on the ground


Fair trade doesn't just mean guaranteeing a purchase price to small producers; it also involves a direct commitment to these producers in order to help them improve their growing of coffee. This means travelling to the sites on a regular basis, being attentive to producers' requests, and also to the political and economic context in which they live. Finally, Fair Trade means helping producers acquire the infrastructure that will allow them to survive, along with their families, in plantation areas.



UCIRI: A 15-year partnership


This community, located in the Chiapas Mountains in Mexico, brings together 2,500 small growers and 55 different Indian communities. The arabica plantations are at an altitude of 2,500 meters, and the coffee is grown according to organic standards. The income generated by Fair Trade has allowed the creation of two bus routes, a health clinic, a bank and an organic agriculture school. It has also allowed the community to invest in economic diversification projects to prevent rural flight.

Rombouts' cafés immediately began using coffee from the UCIRI Cooperative because of the quality of its coffee and of its development projects. During each visit, we realise once again that Fair Trade brings with it ongoing development.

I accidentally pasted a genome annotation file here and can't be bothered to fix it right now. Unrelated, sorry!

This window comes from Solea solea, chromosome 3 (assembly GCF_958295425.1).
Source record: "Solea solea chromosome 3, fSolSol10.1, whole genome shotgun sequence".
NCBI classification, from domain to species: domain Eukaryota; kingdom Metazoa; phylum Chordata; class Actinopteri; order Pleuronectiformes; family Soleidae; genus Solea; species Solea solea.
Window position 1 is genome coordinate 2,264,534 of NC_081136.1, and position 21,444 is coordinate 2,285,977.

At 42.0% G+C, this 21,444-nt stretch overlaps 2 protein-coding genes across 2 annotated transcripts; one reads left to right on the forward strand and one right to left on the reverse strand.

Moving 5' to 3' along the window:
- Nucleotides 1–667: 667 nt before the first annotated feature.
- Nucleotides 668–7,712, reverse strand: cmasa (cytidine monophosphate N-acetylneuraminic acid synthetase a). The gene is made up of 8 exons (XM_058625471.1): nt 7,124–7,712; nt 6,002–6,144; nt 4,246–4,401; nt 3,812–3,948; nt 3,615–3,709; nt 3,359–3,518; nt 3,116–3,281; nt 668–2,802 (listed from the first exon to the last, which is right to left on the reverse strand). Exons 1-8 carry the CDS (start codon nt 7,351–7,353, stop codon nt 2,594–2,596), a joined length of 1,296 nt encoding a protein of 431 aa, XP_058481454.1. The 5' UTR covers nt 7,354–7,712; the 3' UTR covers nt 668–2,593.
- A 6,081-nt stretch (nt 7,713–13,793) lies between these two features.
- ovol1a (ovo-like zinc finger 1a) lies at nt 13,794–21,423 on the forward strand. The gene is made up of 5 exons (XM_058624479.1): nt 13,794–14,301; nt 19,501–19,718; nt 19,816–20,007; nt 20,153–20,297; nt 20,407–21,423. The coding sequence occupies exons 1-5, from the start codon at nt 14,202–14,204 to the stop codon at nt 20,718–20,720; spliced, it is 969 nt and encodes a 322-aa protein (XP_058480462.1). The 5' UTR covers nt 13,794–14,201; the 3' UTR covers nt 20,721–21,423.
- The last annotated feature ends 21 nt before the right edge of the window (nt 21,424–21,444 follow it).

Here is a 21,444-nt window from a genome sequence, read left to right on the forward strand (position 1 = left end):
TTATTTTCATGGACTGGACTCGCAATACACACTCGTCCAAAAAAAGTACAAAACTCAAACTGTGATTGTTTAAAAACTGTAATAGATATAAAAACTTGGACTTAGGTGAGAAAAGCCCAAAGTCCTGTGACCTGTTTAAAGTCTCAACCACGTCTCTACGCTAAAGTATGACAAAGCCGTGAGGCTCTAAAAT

Father Frans Van der Hoff (see photo), the Dutchman who founded this cooperative and co-founded the Max Havelaar seal of approval, still lives with and helps the indigenous peoples in developing the cooperative.



Last visit: Venezuela


In December, we went to Venezuela to visit three cooperatives and study the quality of the various coffees, right where they grow. This visit focused on Biscucuy, Guarico, la Quebrada Azul and Asopotroy.

We were able to taste high-quality coffees and we saw the changes that Fair Trade has made in Quebrada Azul, such as the implementation of an administrative body and improved infrastructure. This cooperative was founded with the help of Bart Pauwel, who is originally from Ghent, Belgium, and is a Fair Trade and Organic certifier.

Jean Jacques Perriot, a professor at CIRAD (the French Agricultural Research Center for International Development), was our travelling companion for a part of the trip. This cooperation focuses on a development project with producers in Biscucuy, aimed at improving the quality of their coffee and implementing a Controlled Origin Certification.



Despite the existing export restrictions in Venezuela, Rombouts is attempting to establish a partnership with the cooperatives that were visited.




Together with Malongo:

Haiti: Entrepreneurial Solidarity


For several years now, Haiti has suffered from a catastrophic economic and political situation. This country, considered by the United Nations to be one of the least developed in the world, has been severely depleted by these conditions. And yet, Haiti could produce extremely high-quality coffee and could become an important producer nation.

Moreover, the Haitian population, 50% of which is under the age of 15, suffers from high rates of unemployment. Malongo, a subsidiary of Rombouts, is concentrating on these two aspects: boosting the cultivation of coffee and providing aid for the development of health and social programs.

Access to site Malongo Haïti.